On Wednesday, April 3, the U.S. Securities and Exchange Commission (SEC) has published long-awaited cryptocurrency regulation guidelines. In a statement titled “Framework for ‘Investment Contract’ Analysis of Digital Assets”, SEC officials noted that depending on how crypto token is offered and sold as well as the nature of the crypto asset, including what rights it purports to convey, digital asset may fall within the definition of a security under the U.S. federal securities laws.
The U.S. Securities and Exchange Commission praised blockchain technology saying, “Blockchain and distributed ledger technology can catalyze a wide range of innovation.” SEC statement continued, “We have seen these technologies used to create financial instruments, sometimes in the form of tokens or coins that can provide investment opportunities like those offered through more traditional forms of securities.”
To assist crypto asset companies and investors seeking to comply with the U.S. federal securities laws, Securities and Exchange Commission officials announced a new framework for analyzing whether a digital currency is offered and sold as an investment contract, and, therefore, is a security.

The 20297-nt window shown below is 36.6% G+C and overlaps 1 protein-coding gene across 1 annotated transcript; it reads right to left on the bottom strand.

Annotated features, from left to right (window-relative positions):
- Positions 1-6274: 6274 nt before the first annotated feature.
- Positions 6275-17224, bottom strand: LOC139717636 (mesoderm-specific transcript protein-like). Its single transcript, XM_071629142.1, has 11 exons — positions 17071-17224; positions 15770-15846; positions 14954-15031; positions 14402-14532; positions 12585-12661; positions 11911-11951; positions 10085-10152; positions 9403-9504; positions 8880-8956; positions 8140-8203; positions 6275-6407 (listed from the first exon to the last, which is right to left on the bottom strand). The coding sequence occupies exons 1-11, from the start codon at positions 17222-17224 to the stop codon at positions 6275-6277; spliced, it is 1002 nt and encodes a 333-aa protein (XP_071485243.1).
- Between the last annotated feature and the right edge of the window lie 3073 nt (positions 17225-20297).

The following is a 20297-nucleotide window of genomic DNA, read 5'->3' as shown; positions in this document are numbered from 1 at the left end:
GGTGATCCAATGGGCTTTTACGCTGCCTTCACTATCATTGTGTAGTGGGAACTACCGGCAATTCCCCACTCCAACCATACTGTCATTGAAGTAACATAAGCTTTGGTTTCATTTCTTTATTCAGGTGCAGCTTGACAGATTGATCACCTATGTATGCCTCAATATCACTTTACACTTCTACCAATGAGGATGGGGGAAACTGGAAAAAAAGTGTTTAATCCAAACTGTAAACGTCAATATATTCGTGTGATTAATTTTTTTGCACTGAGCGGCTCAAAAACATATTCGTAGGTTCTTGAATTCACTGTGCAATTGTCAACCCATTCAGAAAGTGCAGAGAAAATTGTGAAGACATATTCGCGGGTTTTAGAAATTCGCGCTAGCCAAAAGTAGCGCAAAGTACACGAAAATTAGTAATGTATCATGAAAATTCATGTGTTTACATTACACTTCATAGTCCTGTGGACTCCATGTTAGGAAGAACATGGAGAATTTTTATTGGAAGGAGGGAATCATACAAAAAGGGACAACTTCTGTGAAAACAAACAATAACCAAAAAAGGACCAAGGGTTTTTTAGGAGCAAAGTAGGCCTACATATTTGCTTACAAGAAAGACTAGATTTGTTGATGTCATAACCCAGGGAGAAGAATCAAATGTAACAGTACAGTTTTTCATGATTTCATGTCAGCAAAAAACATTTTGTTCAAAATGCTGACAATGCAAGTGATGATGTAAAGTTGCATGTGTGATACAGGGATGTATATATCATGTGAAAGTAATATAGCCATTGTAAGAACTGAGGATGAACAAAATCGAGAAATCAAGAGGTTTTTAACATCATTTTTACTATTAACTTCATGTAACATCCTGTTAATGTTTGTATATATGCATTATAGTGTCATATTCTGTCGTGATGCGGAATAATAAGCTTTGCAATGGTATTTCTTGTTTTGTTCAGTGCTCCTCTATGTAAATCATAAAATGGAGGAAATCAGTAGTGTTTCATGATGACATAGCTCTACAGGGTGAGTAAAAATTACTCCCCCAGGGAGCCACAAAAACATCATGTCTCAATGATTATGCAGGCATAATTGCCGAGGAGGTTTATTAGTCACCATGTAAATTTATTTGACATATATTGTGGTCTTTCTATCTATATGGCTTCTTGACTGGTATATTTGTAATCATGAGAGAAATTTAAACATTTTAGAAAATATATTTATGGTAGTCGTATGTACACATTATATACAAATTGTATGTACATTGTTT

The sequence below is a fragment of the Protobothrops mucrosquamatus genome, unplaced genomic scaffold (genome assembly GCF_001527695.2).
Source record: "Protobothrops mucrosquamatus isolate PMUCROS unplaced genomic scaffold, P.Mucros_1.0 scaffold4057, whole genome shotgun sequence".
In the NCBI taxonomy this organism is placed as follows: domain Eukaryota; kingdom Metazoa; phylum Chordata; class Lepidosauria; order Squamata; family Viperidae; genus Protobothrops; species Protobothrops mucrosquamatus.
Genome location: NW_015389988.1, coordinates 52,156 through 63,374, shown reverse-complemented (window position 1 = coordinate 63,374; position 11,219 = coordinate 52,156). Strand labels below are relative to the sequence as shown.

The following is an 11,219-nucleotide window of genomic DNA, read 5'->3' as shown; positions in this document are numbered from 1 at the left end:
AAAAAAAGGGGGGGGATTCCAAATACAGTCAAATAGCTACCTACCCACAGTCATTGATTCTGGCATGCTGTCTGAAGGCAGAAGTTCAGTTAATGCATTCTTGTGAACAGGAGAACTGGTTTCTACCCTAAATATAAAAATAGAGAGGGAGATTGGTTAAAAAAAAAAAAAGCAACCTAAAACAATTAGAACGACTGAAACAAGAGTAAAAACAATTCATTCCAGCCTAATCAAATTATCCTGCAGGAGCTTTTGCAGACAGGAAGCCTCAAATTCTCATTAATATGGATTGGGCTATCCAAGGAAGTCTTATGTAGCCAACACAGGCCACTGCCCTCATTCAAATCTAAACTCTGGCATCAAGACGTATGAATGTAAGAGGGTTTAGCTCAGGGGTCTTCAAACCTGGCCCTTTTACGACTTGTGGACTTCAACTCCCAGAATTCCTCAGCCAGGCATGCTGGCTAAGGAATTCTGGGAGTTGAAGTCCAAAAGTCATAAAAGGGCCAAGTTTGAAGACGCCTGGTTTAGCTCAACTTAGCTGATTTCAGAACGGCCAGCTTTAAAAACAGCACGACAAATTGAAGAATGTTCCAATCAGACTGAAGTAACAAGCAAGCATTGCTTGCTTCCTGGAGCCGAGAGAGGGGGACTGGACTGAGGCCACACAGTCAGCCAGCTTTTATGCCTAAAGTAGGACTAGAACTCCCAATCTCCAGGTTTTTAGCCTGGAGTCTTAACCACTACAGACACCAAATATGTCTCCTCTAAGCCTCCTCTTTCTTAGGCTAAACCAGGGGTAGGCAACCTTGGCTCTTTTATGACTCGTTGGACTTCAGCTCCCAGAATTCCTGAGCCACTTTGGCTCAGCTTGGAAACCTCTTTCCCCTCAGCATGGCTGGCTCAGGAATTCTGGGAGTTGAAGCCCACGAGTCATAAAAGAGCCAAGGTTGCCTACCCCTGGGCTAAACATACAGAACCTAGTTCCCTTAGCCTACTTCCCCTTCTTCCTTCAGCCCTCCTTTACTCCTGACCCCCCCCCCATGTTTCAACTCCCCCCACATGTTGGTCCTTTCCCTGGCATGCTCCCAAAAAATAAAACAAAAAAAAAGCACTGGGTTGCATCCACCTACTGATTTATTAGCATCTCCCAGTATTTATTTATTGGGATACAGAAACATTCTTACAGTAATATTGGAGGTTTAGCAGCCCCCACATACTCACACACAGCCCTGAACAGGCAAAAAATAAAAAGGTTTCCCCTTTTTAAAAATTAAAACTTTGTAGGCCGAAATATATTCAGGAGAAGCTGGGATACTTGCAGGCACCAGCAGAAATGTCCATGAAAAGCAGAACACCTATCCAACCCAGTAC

“The framework is not intended to be an exhaustive overview of the law, but rather, an analytical tool to help market participants assess whether the federal securities laws apply to the offer, sale, or resale of a particular digital asset,” the commission said.
The S.E.C. also announced the issuance of a response to a no-action request, confirming that, “the Division will not recommend enforcement action to the Commission if the digital asset described in the request is offered or sold without registration under the U.S. federal securities laws.”
But Commission officials warned, that market participants should be aware that they may be conducting activities that fall within S.E.C. jurisdiction.
“Market participants may engage in activities that require registration of transactions and persons or entities involved in those transactions. Even if no registration is required, activities involving digital assets that are securities may still be subject to the Commission’s regulation and oversight,” reads the statement.
The S.E.C. also noted that “Investment Contract Analysis of Digital Assets” framework is not legally binding and the Commission has neither approved nor disapproved its content.
“This framework, like other Staff guidance, is not binding on the Divisions or the Commission. It does not constitute legal advice, for which you should consult with your own attorney. It does not modify or replace any existing applicable laws, regulations, or rules,” the Commission said in a statement published on its website.